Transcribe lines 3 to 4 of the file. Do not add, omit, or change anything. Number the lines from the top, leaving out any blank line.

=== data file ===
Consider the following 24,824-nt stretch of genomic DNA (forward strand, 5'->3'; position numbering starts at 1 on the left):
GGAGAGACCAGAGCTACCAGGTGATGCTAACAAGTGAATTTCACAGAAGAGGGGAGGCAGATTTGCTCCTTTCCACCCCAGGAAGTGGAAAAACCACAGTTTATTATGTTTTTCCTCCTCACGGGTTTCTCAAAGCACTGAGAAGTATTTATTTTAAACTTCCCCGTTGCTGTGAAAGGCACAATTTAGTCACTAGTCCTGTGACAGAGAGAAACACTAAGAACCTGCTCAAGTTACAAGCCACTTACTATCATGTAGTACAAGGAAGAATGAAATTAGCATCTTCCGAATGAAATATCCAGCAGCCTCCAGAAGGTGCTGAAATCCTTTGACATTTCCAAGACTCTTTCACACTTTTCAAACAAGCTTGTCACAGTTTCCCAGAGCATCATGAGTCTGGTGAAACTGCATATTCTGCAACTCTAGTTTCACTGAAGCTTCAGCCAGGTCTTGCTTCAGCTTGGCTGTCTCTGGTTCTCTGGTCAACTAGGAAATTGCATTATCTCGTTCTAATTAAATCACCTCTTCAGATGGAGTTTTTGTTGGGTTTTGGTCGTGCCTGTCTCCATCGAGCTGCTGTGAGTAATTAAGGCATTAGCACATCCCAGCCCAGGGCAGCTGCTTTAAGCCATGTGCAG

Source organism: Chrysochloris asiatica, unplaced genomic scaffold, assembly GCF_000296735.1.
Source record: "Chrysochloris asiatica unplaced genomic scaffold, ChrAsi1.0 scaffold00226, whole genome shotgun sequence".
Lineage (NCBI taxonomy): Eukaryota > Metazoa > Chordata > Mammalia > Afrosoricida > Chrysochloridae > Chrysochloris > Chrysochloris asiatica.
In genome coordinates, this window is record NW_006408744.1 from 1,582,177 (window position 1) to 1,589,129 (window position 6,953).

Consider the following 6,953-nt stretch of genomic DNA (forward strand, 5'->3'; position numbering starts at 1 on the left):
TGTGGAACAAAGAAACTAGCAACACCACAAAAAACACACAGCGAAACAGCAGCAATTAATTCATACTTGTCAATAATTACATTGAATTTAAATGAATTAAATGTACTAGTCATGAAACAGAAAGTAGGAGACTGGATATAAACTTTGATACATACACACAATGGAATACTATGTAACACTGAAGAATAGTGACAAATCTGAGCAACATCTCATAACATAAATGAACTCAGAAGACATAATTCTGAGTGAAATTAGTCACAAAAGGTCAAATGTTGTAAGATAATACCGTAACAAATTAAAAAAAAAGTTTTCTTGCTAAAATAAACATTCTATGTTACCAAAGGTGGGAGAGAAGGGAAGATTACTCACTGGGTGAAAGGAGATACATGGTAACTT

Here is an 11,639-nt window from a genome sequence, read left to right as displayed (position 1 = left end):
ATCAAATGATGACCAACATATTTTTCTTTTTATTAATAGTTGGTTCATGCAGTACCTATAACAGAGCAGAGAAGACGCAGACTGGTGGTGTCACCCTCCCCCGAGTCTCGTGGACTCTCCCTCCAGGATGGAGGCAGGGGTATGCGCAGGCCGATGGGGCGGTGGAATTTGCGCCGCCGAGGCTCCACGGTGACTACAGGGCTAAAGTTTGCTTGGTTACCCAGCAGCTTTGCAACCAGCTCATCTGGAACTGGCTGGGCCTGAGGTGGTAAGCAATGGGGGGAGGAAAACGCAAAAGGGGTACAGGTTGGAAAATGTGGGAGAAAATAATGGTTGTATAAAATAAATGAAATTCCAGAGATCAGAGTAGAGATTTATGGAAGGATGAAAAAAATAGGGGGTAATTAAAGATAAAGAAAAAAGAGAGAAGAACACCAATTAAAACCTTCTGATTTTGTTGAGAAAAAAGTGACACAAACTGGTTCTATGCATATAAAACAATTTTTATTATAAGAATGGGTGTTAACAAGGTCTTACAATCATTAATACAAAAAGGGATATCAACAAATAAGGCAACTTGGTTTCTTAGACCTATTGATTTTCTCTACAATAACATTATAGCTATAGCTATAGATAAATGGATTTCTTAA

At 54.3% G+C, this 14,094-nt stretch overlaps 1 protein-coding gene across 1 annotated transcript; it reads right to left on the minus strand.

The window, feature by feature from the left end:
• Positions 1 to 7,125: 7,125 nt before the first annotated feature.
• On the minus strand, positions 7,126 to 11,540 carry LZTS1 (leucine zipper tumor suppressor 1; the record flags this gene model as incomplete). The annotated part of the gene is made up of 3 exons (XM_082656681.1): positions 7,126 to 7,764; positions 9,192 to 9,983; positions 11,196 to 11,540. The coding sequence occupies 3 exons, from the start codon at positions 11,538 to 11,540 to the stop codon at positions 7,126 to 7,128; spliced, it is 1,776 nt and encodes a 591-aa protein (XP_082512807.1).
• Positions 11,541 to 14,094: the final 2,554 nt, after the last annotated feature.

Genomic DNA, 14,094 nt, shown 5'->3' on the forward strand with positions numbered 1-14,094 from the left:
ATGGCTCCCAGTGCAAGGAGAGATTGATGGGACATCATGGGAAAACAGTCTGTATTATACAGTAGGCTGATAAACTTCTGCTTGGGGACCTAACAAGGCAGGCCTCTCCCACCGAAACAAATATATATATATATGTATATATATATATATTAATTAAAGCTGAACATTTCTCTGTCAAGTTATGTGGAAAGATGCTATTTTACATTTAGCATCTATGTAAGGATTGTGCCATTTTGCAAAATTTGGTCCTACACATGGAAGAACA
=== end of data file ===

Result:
Source organism: Chrysochloris asiatica, unplaced genomic scaffold, assembly GCF_000296735.1.
Source record: "Chrysochloris asiatica unplaced genomic scaffold, ChrAsi1.0 scaffold00226, whole genome shotgun sequence".